What I do often take is a poda poda. Poda poda means “hither and thither”. A poda poda is a minibus covered with painted slogans that takes as many passengers as it possibly can from one destination to another. It follows fixed routes for a fixed price and so even for the “white man” they are easy to use and you’re less likely to be told to pay more. Okay, so they are cramped, hot and noisy but they are also quite entertaining. Like the time that it was so busy in town and so hard to get a poda poda that grown men were climbing in through the window to get a seat! Or the time when we couldn’t make it up a hill being so weighted down and half of the people wanted to get out and walk while the others wanted to remain in the vehicle. This caused a good discussion and in the end everyone did what they pleased. The downside of poda podas is that when traffic is heavy the drivers only like to go “halfway”. This is very inconvenient and means that hundreds of people are on the street trying to push their way into poda podas. Sometimes as a “white man” you get squashed like everyone else, other times someone is kind and ushers you in almost making you feel guilty. All in all they are quite fun and convenient. I’d say they are safer than an okada, but honestly, they probably wouldn’t meet any safety requirements in Europe.

The final option is a taxi. Taxi drivers can be more flexible with their routes although many do have set routes. The taxi routes are generally a shorter distance than a poda podas but at a same price, so making taxis more expensive. This of course is relative since the rate is 900 Leones per route, an equivalent of USD 0.21. I could take one poda poda from town to my neighborhood, whereas with a taxi it would likely be a 3-way journey. However, the taxis are less crowded, stop far less frequently and often you can just ask the driver to continue on for another leg of the journey. There are a couple of taxi drivers who are reliable and friendly and I can call at anytime to arrange for them to pick me up or drop me off somewhere. This is more expensive of course at a rate of Le 15,000 per hour, an equivalent of USD 3.60, but at night this is ideal. Instead of having to walk down a dark road or street with groups of men hanging out, the driver can drop me off at my gate. It’s convenient.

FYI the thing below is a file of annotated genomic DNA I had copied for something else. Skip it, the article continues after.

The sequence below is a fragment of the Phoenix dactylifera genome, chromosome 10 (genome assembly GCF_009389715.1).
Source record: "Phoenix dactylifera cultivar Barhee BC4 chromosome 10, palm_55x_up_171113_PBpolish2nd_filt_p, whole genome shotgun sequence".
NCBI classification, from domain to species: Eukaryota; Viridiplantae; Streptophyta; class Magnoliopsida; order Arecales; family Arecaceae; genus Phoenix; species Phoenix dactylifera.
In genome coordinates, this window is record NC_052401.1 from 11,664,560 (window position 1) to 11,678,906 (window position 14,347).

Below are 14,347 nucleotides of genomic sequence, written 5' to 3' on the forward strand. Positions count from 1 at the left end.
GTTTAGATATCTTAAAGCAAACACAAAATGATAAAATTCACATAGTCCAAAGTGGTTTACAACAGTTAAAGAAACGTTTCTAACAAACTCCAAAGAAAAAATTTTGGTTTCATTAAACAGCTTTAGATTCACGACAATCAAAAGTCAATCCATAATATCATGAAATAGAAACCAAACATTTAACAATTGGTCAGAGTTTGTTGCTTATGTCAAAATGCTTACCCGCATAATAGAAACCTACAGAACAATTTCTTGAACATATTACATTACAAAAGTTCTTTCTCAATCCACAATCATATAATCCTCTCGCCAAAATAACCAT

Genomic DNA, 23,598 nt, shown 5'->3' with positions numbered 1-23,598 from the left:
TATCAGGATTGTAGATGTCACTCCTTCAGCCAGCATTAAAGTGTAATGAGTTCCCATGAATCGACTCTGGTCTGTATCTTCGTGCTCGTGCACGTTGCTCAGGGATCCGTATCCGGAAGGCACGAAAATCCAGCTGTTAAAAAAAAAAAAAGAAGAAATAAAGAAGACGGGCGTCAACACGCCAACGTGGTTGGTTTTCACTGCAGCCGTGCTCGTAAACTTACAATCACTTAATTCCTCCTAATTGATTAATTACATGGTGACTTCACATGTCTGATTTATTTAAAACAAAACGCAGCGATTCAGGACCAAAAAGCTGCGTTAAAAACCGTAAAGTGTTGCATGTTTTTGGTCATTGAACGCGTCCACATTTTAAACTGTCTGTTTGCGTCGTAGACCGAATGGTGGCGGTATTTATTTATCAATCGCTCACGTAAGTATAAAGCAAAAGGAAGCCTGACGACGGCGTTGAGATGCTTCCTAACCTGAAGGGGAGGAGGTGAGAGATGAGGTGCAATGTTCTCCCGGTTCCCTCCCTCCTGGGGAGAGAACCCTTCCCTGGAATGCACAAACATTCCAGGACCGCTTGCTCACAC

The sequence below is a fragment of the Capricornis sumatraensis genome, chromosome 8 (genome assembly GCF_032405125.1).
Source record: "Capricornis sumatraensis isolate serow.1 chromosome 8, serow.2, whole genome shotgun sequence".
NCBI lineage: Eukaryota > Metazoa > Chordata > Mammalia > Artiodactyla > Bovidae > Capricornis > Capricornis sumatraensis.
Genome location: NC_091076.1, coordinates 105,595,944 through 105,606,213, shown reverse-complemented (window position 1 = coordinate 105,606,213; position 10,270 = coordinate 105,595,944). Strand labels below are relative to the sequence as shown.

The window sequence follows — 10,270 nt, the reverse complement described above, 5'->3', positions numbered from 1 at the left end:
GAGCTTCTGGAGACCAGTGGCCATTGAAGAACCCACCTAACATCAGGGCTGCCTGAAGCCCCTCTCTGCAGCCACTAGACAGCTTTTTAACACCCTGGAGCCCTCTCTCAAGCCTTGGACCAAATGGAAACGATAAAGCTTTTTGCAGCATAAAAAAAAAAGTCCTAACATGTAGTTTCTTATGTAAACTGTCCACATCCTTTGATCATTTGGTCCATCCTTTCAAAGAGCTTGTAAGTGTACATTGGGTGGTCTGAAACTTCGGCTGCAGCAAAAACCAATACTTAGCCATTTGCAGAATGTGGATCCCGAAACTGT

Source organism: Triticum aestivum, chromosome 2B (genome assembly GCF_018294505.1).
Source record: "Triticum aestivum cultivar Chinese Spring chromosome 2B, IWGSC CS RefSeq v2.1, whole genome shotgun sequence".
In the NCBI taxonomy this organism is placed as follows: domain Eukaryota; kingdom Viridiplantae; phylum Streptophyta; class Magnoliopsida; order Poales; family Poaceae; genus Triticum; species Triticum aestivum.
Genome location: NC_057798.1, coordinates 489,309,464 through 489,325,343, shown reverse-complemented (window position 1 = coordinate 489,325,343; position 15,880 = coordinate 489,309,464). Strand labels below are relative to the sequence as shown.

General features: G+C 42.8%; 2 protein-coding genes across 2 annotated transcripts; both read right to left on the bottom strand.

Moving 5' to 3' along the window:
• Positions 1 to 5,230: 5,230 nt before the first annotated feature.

For going to and from work it is easier to take our car but we have had major problems this past month with a driver I had to fire and then a car that wasn’t working. Hopefully by Tuesday I’ll head to work in a fixed car with a new driver! Tomorrow, I’ll take a chartered taxi into work and at the end of the day I’ll walk for 25 minutes from the hospital to Regent Road to catch a poda poda home, which can take anywhere between 30-90 minutes depending on traffic! For now, I am off to find a taxi to take me to Aberdeen.

Thursday, September 16, 2010

A world away...

John Obey is situated only 35 kilometers outside of Freetown yet it feels like a world away. What an amazing place.

Refreshing. Breathtaking. Untouched. Welcoming. Stunning. Delightful. Captivating.

I can see why Tribewanted chose John Obey for their next eco-resort!

Tuesday, September 07, 2010

One in the crowd...